Orphan Black S1x06 “Variations Under Domestication”

I review Episode 6 of Orphan Black’s terrific first season, Variations Under Domestication, with spoilers.

Orphan Black DVD Boxset

Well, it seems as though we’re in a part of the year that’s given us some truly excellent TV shows. We’ve already had the wonderful 6-part drama Peaky Blinders, and the second season of Arrow is really impressing, and to top it all off, Ripper Street returns with its second season on Monday in the UK. And whilst all of this is going on, the jaw-droppingly awesome Orphan Black reaches its sixth episode out of ten, continuing to impress as one of the best new TV shows of the year. It’s just an incredible piece of drama that deserves a lot more attention than it’s currently getting, and the only downside really about this episode was the fact that I wasn’t able to watch it until Thursday, as I was busy getting stuck into Supernatural S3 and watching the Arsenal/Dortmund Champions League Game the day before. However, I’m glad that I eventually caught up – because with a double bill of episodes 7 and 8 in the UK tonight, I can’t wait to see where this show takes us as it’s seemingly something that starts off strong and only gets better with every new episode.

That is, in large parts – thanks to the acting talents of Tatiana Maslany. We get the attention on three clones this time around – with an Alison-heavy episode that gives Sarah plenty to do and manages to not really push Cosima to the side – as the character still gets a healthy amount of screen time as various threads are developed with all three character’s arcs. Sarah’s story in particular is really coming to a head here, with a party being held at Alison’s house whilst Alison is interrogating her husband in the belief that he may be his monitor, as was revealed last episode. The episode also sees Paul finally learn the truth about Sarah – who has explained away her connection to Beth Childs being that they’re twin sisters. However, it’s revealed to him at the end that they’re clones – and to make things more interesting, we’re not done with “Vic the Dick” yet – and before this reveal, which he doesn’t stick around for, tracks Sarah to Alison’s house and runs into Sarah – who’s impersonating Alison for the party-goers, as well as Paul – who’s a step closer to uncovering the mystery when he stumbles across the real Alison.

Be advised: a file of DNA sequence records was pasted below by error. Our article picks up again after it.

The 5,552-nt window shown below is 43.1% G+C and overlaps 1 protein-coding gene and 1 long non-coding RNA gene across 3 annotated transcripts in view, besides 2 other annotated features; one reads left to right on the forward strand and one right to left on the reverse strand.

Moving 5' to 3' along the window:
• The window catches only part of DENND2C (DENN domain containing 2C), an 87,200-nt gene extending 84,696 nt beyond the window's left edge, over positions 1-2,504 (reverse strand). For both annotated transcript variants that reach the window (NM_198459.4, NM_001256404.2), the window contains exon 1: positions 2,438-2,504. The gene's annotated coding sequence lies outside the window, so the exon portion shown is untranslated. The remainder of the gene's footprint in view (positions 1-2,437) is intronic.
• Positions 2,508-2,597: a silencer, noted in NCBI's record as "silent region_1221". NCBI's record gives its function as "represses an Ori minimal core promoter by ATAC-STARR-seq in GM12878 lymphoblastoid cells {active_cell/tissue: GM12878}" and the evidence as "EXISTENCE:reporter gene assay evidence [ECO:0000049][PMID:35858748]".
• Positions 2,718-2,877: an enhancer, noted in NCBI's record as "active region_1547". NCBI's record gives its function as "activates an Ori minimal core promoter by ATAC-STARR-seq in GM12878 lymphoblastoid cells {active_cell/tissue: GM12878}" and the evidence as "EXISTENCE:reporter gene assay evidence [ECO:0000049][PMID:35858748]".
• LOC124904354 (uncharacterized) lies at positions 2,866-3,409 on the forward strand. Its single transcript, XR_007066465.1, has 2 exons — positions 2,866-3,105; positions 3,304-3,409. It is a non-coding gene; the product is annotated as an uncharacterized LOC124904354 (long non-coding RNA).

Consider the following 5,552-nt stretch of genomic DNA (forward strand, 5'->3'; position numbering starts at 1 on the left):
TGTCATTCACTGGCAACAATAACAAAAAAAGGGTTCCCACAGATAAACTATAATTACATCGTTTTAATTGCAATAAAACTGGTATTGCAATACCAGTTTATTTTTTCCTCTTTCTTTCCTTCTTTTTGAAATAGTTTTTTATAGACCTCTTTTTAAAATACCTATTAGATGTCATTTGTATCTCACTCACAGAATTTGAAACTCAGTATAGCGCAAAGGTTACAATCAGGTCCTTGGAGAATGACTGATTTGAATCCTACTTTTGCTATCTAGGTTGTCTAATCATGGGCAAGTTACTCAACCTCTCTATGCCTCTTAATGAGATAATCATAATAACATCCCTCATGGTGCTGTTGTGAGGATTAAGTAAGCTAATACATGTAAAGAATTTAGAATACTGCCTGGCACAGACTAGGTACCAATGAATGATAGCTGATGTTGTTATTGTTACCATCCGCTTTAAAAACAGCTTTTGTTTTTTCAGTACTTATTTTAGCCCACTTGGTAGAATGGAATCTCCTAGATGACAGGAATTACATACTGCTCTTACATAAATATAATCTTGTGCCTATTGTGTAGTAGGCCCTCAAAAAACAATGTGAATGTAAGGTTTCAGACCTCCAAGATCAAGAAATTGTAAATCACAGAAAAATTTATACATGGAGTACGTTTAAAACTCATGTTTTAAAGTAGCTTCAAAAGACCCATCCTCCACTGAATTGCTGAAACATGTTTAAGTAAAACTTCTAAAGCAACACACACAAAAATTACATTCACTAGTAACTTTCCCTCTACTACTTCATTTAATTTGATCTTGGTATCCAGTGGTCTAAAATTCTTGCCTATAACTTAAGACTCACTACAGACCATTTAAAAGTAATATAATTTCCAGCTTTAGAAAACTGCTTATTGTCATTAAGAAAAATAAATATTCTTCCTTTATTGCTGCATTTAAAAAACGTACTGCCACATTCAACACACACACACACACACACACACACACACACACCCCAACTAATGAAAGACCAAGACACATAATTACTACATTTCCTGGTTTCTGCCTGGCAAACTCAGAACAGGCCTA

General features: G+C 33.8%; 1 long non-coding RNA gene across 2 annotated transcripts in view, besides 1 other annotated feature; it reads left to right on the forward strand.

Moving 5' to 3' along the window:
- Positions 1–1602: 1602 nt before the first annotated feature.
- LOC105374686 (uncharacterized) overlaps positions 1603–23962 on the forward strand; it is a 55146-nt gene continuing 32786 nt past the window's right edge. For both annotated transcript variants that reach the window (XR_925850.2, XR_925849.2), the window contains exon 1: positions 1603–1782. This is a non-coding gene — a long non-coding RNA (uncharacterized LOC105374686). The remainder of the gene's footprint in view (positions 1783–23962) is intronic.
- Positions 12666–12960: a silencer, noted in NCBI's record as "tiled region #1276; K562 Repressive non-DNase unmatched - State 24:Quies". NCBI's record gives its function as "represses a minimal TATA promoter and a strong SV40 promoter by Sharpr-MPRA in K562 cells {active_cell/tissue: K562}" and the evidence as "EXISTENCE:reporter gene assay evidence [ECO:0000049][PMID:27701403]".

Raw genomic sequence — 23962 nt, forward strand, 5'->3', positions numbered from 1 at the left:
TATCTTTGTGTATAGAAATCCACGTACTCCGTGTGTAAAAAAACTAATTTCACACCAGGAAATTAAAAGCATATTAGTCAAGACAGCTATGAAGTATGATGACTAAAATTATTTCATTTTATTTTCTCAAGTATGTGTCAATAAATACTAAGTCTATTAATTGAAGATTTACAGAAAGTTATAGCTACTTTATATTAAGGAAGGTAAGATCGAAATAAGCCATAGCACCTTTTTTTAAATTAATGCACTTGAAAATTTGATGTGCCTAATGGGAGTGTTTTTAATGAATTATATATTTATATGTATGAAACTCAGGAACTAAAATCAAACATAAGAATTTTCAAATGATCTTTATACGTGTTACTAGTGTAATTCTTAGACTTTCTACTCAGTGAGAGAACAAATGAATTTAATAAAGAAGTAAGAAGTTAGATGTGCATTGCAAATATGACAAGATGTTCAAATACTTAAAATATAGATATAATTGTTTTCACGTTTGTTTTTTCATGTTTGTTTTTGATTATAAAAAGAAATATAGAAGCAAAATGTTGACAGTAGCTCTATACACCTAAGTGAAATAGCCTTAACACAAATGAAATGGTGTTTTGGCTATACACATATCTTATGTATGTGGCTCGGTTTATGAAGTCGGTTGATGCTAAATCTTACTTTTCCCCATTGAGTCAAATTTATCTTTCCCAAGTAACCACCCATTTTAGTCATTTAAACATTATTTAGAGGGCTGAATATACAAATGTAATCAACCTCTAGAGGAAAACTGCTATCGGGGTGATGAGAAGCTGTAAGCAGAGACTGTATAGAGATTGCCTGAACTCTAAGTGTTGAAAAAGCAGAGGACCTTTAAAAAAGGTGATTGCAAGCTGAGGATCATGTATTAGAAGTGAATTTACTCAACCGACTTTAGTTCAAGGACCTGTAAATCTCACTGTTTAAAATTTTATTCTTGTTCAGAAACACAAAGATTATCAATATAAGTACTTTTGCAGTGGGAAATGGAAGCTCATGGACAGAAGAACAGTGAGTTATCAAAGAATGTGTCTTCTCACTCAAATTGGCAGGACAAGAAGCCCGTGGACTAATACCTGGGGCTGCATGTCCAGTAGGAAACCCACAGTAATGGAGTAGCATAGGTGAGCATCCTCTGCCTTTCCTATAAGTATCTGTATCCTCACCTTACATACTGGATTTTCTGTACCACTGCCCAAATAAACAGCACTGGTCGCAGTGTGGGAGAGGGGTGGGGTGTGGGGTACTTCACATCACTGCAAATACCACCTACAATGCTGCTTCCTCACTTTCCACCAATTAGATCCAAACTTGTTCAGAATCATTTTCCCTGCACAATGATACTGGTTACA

There’s a lot going on in this episode, and Variations Under Domestication shows the real improvement of the writers over this season and just shows how you can make a show that started off good even better, as it manages to keep the show fresh, interesting and entertaining despite a seemingly generic theme that’s been done countless of times in the past. Mainly this is because of the incredible Tatiana Maslany and her awesome acting abilities, but the writers also play a large role in making this drama consistently brilliant and entertaining.

We’re still not close to getting any answers yet, though, and this isn’t helped by the possibility of yet more questions – Matt Frewer plays the role of Dr. Leeke, a chief proponent of Neolution that certainly will add another layer to the central story thread with the clones – and with no main antagonist revealed since the sidelining of Helena, who might not even be classified as a ‘main’ antagonist at all, we could be seeing the main bad guy if you will here – especially when you consider the end reveal regarding his connection with Delphine, who is at this point, almost certainly Cosima’s monitor.

I think, Variations Under Domestication may well be one of the best episodes yet. Maslany’s acting improves and the tense dynamic of the show allows for a very entertaining watch. The Alison-heavy episode went a great way to improve her character, and it’ll be certainly interesting to see how the fallout from this episode is dealt with now that we know her husband is not her monitor.

I really can’t wait for episodes 7 & 8 – and with four episodes left, It’ll be interesting to see if there are any major revelations for us to look forward to. I’m certainly interested in seeing how they unfold.

VERDICT: 4.5/5

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